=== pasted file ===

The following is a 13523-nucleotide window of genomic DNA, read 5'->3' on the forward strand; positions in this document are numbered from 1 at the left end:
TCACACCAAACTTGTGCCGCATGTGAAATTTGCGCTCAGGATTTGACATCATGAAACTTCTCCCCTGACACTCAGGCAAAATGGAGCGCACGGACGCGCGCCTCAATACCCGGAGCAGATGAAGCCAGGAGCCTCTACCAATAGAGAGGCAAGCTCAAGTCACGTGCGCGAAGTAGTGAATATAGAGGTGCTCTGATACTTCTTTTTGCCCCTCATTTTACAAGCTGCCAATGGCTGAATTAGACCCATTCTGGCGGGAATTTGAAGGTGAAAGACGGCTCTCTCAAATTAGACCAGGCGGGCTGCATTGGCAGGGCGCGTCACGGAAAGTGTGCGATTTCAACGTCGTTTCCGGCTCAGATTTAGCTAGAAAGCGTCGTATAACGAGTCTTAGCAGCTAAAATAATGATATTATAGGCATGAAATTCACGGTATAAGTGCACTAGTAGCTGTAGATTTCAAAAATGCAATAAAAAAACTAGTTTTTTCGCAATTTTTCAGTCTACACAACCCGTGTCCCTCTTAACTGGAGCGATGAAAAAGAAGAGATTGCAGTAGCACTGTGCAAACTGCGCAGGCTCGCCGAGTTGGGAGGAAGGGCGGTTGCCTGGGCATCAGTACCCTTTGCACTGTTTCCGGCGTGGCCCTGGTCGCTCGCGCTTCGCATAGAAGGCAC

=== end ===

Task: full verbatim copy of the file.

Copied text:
The following is a 13523-nucleotide window of genomic DNA, read 5'->3' on the forward strand; positions in this document are numbered from 1 at the left end:
TCACACCAAACTTGTGCCGCATGTGAAATTTGCGCTCAGGATTTGACATCATGAAACTTCTCCCCTGACACTCAGGCAAAATGGAGCGCACGGACGCGCGCCTCAATACCCGGAGCAGATGAAGCCAGGAGCCTCTACCAATAGAGAGGCAAGCTCAAGTCACGTGCGCGAAGTAGTGAATATAGAGGTGCTCTGATACTTCTTTTTGCCCCTCATTTTACAAGCTGCCAATGGCTGAATTAGACCCATTCTGGCGGGAATTTGAAGGTGAAAGACGGCTCTCTCAAATTAGACCAGGCGGGCTGCATTGGCAGGGCGCGTCACGGAAAGTGTGCGATTTCAACGTCGTTTCCGGCTCAGATTTAGCTAGAAAGCGTCGTATAACGAGTCTTAGCAGCTAAAATAATGATATTATAGGCATGAAATTCACGGTATAAGTGCACTAGTAGCTGTAGATTTCAAAAATGCAATAAAAAAACTAGTTTTTTCGCAATTTTTCAGTCTACACAACCCGTGTCCCTCTTAACTGGAGCGATGAAAAAGAAGAGATTGCAGTAGCACTGTGCAAACTGCGCAGGCTCGCCGAGTTGGGAGGAAGGGCGGTTGCCTGGGCATCAGTACCCTTTGCACTGTTTCCGGCGTGGCCCTGGTCGCTCGCGCTTCGCATAGAAGGCAC